Me too – my taste buds needed no convincing 😉
Looks delicious! I would never have guessed that it was dried. A must try!
Thanks Tessa – it’s almost as dry as beef jerky 😉
I have never heard of it, even from my years living in Florida where there is a large Spanish population. I know that I will never find it in New England but will look for it if we are in Spain again.
I didn’t notice it for a couple of years while I lived there – I had to read about it, then go and find it. It’s on the bacalao stalls, next time you go there 😉
I’m quite keen to try air drying a large mackerel…
¡Qué interesante, MD! Nosotros vamos todos los veranos a Cadiz, pero nunca he probado la mojama… a ver si este verano lo remedio 😉
¡Nunca! Increíble – Espero que les guste. Estoy seguro de que usted puede conseguir en el mercado en Madrid … 😉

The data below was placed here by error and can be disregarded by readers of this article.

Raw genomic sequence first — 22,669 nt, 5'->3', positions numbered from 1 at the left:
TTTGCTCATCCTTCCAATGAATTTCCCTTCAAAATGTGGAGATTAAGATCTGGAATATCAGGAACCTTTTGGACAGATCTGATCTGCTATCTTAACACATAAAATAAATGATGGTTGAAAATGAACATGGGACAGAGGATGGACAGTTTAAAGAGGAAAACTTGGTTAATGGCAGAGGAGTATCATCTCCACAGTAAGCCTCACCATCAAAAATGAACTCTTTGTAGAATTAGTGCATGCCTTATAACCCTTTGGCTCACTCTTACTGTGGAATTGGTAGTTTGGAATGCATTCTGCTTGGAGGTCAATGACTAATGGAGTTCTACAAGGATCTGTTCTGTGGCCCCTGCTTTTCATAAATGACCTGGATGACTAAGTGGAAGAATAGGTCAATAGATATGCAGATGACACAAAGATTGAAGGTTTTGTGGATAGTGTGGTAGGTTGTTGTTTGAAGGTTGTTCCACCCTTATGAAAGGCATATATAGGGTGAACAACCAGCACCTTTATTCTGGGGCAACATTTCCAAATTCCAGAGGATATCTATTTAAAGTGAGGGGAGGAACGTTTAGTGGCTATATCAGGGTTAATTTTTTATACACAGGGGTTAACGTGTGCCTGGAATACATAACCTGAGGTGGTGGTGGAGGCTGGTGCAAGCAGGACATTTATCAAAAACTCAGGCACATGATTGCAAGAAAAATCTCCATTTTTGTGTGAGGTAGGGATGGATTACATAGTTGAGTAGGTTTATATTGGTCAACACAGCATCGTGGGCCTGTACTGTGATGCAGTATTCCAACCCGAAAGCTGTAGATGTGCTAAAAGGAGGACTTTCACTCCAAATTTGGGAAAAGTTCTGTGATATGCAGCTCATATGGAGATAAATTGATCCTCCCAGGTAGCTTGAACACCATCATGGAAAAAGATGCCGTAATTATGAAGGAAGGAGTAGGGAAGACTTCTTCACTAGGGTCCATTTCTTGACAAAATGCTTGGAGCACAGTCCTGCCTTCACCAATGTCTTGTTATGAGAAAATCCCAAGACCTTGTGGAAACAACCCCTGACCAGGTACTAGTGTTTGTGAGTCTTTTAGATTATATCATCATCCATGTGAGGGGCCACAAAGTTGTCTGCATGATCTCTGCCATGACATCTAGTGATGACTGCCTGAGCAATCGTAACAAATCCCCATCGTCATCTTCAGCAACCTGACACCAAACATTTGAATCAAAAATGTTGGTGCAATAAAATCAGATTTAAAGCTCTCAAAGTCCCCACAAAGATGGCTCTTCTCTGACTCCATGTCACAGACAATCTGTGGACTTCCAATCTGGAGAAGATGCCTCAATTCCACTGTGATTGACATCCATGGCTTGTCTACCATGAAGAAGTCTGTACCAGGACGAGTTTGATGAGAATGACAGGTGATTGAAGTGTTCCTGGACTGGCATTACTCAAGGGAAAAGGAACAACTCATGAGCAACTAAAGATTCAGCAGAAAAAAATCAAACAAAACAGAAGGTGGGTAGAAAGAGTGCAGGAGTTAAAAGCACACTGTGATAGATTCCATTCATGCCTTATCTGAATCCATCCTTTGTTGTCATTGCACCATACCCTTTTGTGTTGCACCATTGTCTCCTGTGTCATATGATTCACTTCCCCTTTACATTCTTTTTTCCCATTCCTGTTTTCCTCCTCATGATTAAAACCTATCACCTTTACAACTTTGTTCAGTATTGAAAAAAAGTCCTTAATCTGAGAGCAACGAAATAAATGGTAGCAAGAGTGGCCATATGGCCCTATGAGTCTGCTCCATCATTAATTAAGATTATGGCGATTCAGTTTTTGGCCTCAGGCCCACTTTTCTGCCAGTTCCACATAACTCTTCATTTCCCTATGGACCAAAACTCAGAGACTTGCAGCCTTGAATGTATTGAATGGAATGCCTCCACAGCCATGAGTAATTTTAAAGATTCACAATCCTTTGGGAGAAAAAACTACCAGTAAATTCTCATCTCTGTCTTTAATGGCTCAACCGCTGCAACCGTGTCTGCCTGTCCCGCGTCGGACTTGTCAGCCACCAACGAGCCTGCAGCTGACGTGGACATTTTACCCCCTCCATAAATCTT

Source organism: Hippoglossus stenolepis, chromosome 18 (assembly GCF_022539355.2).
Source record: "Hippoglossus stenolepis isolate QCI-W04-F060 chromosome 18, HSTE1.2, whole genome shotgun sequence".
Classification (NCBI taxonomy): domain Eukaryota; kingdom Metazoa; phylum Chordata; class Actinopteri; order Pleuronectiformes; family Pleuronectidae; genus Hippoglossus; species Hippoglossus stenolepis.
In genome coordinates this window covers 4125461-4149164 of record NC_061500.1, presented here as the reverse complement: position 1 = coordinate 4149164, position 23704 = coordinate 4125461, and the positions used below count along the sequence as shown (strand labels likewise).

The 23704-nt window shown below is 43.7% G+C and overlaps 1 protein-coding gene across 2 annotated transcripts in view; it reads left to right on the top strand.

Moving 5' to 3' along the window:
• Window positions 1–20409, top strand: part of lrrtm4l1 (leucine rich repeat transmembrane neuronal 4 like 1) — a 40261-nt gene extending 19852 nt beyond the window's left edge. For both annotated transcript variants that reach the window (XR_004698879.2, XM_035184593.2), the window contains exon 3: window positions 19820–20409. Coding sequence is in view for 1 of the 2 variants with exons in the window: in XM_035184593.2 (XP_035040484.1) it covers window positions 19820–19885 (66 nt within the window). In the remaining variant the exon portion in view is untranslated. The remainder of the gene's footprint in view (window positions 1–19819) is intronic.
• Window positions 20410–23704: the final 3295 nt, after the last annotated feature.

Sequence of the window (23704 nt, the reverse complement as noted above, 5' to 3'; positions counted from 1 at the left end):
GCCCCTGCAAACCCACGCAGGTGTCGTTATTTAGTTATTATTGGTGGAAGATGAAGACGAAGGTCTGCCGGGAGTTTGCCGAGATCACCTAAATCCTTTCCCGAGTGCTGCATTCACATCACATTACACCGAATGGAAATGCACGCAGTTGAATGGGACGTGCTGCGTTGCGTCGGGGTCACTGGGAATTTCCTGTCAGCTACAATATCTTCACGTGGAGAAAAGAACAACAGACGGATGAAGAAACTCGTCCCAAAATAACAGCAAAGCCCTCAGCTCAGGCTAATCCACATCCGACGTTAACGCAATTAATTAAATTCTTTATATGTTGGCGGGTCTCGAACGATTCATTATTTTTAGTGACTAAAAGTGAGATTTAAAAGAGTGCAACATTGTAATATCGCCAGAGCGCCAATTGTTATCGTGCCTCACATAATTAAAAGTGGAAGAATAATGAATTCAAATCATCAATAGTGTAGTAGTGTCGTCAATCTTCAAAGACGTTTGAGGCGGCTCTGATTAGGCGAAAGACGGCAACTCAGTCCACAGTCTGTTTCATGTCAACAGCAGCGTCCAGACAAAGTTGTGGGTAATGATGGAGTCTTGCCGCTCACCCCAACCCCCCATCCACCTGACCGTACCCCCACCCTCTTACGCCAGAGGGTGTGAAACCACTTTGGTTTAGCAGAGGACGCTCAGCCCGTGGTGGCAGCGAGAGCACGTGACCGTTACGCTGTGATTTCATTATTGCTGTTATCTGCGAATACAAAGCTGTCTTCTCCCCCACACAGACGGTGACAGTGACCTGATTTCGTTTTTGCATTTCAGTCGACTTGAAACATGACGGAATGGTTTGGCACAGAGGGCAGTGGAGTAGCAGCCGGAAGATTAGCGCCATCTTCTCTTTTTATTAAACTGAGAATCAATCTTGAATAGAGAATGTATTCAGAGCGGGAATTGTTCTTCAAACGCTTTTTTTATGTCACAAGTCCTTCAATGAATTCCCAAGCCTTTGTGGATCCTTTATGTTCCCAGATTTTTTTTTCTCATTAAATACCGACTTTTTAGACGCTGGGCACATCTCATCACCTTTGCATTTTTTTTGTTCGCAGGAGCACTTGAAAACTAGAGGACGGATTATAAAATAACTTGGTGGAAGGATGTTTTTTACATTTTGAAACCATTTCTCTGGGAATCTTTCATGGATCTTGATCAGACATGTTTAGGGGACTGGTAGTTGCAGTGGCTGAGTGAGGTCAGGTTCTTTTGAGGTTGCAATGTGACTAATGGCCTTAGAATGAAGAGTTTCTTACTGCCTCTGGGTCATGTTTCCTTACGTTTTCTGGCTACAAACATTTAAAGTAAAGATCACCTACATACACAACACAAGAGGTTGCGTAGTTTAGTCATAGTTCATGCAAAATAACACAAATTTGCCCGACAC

Now served just like that with a bit of sherry would be fantastic. I’ve never tasted this, but you’ve really described it so well, I’m able to imagine it. I’ll have to look for this!
I think if you can taste it in your imagination you are likely to enjoy it 😉
wow, I haven’t tried it before…it makes me want to jump on a plane to Spain!
With that reaction I’m sure you’ll love it!
This looks fantastic. I might have to try and interest my dad in this project…I know a bit about Spanish food, but I love how much new stuff I learn from you!
Thanks Natalia! The process sounds simple and definitely worth trying on mackerel before the much more expensive tuna 🙂
Very interesting.. I’ve not heard of that before. It looks and sounds delicious!
Thanks, it is, or rather was 😉